A federal judge handed down his decision on Thursday and declared that BP spilled more oil into the Gulf of Mexico than originally estimated following the Deepwater Horizon explosion in 2010.
BP could now be facing a fine of $13.7 billion.
U.S. District Judge Carl Barbier ruled that 3.19 million barrels, or 133 million gallons, were discharged into the Gulf after the explosion of the Macondo well. The final tally is well over the 2.4 million barrel figure BP had said was spilled; however, the government’s estimate of about 4.2 million barrels was too high.
In pre-trial briefs, the government argued that BP should pay about $4,300 per barrel spilled. On Tuesday, Jan. 20, the trial to determine the exact amount of monies BP will have to pay will begin.
“There is no way to know with precision how much oil discharged into the Gulf of Mexico. There was no meter counting off each barrel of oil as it exited the well. The experts used a variety of methods to estimate the cumulative discharge. None of these were perfect.” Barbier wrote in his decision.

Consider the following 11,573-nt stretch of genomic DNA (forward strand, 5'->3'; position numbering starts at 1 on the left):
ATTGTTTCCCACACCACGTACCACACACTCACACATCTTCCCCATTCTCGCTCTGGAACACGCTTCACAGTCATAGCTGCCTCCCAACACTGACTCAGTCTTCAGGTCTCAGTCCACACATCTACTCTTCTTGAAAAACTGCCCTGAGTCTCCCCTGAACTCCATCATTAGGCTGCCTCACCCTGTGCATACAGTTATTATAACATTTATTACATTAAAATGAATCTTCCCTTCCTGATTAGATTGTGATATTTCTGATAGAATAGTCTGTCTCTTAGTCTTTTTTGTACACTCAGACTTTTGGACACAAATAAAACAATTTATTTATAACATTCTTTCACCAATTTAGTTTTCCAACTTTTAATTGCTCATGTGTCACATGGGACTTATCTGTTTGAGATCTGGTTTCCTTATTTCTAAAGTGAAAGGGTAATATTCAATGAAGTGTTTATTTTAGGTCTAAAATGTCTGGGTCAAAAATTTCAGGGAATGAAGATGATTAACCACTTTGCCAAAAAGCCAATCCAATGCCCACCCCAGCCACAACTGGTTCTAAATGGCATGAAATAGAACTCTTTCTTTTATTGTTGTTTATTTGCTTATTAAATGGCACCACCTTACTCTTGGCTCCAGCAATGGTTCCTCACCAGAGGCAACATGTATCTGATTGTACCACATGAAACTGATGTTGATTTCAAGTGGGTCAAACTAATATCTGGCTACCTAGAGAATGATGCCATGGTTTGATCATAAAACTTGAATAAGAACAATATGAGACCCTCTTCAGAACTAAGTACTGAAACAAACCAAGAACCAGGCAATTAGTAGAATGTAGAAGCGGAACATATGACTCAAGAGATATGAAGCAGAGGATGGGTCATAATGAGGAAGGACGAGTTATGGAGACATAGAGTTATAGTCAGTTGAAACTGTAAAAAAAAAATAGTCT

Lawyers for the oil giant have argued that they are already facing a $42 billion bill, one-third of which is going to response and cleanup efforts. The company does not believe they deserve the maximum Clean Water Act fine. Furthermore, BP thinks they should get some credit for its initial response to the spill.
BP still faces multiple claims by those who suffered damages as a result of the spill. Specifically, business owners and residents who lost money because of the oil spill are still filing claims against BP. The deadline for filing a claim is June 8.
The oilfield contamination attorneys at Simien & Simien have seen first-hand how much damage these spills can cause. If you or someone you love has suffered as a result of a negligence oil company, let us help you get the justice you deserve.